Powerful Women in Paintings
The female form has been revered since time immemorial and women adorn artworks of all mediums portraying all imaginable aspects of femininity. These...
Maya M. Tola 20 March 2023
min Read5 January 2023
The Adoration of the Magi (or the Adoration of the Kings) is one of the two biblical accounts that convey the birth of Jesus Christ and describes the indispensable episode in the Nativity of Christ when the Magi made their pilgrimage to witness the highly anticipated birth of the prophesied son of the Abrahamic God. This portrayal is of great significance in Christian iconography and theology and serves as a powerful devotional symbol celebrating the incarnation of Christ as a divine being.
And when they came into the house, they saw the young child with Mary, his mother, and fell down, and worshipped him: and when they had opened their treasures, they presented unto him gifts; gold, and frankincense and myrrh.
The Gospel according to St. Matthew, Chapter 2, Verse 11
The birth of Jesus Christ has been described in two accounts in the Bible, in the Gospels according to Saint Luke and Saint Matthew, each with varying narratives of the holy birth. Despite different interpretations, there is a consensus that Mary and Joseph, the parents of Jesus, were from the city of Nazareth, and that Jesus was born in Bethlehem. The Gospel of Matthew tells the tale of the Magi, who were highly distinguished and learned men from the East, that followed the Star of Bethlehem to the site of the birth. The Adoration of the Magi became one of the most popular subjects in Christian art.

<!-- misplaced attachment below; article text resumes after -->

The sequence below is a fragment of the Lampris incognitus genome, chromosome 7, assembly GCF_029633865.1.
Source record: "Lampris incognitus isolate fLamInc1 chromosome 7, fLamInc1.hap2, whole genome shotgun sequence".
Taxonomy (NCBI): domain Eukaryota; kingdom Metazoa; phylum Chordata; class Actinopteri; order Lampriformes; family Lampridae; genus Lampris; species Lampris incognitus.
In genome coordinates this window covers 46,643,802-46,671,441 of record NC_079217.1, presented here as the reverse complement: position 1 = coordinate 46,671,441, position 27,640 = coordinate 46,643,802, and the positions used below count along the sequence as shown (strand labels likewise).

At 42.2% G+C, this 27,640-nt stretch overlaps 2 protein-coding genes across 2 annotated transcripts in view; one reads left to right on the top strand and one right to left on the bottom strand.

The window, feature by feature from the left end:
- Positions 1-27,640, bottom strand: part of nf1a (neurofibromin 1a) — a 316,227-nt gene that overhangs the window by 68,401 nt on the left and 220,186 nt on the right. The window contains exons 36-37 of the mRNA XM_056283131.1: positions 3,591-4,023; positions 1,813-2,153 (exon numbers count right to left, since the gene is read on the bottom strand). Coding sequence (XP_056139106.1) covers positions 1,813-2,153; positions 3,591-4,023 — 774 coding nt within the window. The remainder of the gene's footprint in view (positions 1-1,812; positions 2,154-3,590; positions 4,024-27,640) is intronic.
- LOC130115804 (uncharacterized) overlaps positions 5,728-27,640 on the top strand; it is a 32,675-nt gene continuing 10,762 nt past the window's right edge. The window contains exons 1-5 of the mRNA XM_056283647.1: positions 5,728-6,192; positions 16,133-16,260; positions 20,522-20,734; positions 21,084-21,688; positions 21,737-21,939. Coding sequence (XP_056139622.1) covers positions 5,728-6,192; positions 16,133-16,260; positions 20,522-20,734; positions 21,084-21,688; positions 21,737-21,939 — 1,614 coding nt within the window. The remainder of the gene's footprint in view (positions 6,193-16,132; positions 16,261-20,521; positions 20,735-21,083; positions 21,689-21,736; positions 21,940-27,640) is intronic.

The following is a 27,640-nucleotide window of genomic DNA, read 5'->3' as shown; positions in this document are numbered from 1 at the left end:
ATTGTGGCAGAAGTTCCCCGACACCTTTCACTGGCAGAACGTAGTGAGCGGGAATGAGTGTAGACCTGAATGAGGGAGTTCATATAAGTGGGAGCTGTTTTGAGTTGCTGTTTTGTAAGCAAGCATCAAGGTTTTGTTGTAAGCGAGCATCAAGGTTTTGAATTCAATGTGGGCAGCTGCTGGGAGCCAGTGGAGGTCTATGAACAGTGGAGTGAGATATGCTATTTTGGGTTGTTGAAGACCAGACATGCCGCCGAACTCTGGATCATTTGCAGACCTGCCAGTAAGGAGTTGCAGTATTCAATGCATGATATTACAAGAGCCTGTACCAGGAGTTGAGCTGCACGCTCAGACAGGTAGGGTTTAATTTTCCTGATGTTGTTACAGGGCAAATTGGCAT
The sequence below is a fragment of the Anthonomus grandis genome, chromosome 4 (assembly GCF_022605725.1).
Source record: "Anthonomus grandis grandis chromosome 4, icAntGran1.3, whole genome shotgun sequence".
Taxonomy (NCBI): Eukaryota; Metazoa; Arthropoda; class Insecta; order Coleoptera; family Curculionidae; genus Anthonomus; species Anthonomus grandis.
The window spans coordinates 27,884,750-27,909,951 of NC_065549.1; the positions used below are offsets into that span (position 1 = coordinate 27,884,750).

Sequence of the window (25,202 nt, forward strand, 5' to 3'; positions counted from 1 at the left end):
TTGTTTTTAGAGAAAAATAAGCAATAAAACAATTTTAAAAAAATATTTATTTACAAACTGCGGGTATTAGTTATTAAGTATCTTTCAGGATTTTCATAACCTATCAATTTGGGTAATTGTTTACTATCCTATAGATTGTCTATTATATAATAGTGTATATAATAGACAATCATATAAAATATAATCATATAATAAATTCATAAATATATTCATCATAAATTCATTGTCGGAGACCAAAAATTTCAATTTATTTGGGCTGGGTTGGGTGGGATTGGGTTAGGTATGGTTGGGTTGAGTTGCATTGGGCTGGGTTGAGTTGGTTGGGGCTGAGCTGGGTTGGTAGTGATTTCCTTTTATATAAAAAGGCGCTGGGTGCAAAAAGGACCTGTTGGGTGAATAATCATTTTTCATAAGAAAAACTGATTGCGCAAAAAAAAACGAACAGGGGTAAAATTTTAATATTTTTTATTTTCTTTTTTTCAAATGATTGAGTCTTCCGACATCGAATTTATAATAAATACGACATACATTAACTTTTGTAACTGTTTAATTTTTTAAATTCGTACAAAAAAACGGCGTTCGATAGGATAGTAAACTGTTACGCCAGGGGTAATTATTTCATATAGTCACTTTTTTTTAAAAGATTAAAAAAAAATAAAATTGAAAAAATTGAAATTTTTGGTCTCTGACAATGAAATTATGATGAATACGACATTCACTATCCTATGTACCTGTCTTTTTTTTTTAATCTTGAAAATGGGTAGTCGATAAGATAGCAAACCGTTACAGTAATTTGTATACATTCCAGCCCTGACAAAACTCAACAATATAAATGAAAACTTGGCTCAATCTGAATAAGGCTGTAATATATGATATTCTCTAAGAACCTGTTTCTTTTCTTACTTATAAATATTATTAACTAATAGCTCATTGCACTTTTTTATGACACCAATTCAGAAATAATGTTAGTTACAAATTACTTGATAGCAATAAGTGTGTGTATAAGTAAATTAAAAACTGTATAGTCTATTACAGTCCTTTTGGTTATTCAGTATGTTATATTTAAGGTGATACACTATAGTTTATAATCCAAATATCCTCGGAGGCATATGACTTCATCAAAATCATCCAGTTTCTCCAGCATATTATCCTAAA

The scriptures indicate that the Magi were led from the East and arrived first in the capital city of Jerusalem. The ruler, Herod the Great, was alerted to their intriguing quest and sought their appearance in his court, where the Magi explained the prophecy and their desire to kneel before the newly-born “King of the Jews”. The king feared usurpation and gathered his foremost experts to reveal the place of the foretold birth, which pointed them to the nearby city of Bethlehem, merely five miles south of Jerusalem. King Herod allowed the Magi to continue their journey with fervent instructions to report back to him once the infant was located.
In Bethlehem, the Magi were overjoyed to discover Jesus with his mother, Mary, and bent the knee to the holy infant. They were convinced of his divinity and believed him to be the incarnation of God himself as well as the prophesied King of the Jews. The Magi made their precious offerings of gold, frankincense, and myrrh to Jesus as a sign of their devotion. The scriptures then reveal that the Magi were warned by God in a dream of Herod’s malicious intention to harm Jesus, so rather than report the location of the child, the Magi returned to their countries of origin via a different route thereby avoiding crossing paths again with Herod.